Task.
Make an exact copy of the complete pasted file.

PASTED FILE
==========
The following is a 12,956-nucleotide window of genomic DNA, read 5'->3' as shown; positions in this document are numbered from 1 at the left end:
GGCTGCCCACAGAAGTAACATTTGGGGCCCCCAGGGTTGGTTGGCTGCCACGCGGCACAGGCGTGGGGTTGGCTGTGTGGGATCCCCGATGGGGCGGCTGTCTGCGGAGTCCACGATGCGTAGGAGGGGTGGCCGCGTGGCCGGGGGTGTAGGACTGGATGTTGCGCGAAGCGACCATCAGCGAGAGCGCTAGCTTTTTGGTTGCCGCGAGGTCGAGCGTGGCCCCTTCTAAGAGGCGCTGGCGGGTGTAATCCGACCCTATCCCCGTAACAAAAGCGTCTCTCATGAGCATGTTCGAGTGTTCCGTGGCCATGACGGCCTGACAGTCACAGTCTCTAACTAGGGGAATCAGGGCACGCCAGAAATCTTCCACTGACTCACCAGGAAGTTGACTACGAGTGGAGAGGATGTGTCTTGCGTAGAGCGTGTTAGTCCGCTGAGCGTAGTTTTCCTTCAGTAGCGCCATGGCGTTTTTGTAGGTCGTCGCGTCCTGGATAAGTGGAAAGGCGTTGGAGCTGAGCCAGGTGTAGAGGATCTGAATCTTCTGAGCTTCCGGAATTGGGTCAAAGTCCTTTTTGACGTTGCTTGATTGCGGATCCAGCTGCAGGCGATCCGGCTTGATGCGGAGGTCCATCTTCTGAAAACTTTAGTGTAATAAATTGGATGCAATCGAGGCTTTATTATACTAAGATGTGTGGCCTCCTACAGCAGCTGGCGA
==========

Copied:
The following is a 12,956-nucleotide window of genomic DNA, read 5'->3' as shown; positions in this document are numbered from 1 at the left end:
GGCTGCCCACAGAAGTAACATTTGGGGCCCCCAGGGTTGGTTGGCTGCCACGCGGCACAGGCGTGGGGTTGGCTGTGTGGGATCCCCGATGGGGCGGCTGTCTGCGGAGTCCACGATGCGTAGGAGGGGTGGCCGCGTGGCCGGGGGTGTAGGACTGGATGTTGCGCGAAGCGACCATCAGCGAGAGCGCTAGCTTTTTGGTTGCCGCGAGGTCGAGCGTGGCCCCTTCTAAGAGGCGCTGGCGGGTGTAATCCGACCCTATCCCCGTAACAAAAGCGTCTCTCATGAGCATGTTCGAGTGTTCCGTGGCCATGACGGCCTGACAGTCACAGTCTCTAACTAGGGGAATCAGGGCACGCCAGAAATCTTCCACTGACTCACCAGGAAGTTGACTACGAGTGGAGAGGATGTGTCTTGCGTAGAGCGTGTTAGTCCGCTGAGCGTAGTTTTCCTTCAGTAGCGCCATGGCGTTTTTGTAGGTCGTCGCGTCCTGGATAAGTGGAAAGGCGTTGGAGCTGAGCCAGGTGTAGAGGATCTGAATCTTCTGAGCTTCCGGAATTGGGTCAAAGTCCTTTTTGACGTTGCTTGATTGCGGATCCAGCTGCAGGCGATCCGGCTTGATGCGGAGGTCCATCTTCTGAAAACTTTAGTGTAATAAATTGGATGCAATCGAGGCTTTATTATACTAAGATGTGTGGCCTCCTACAGCAGCTGGCGA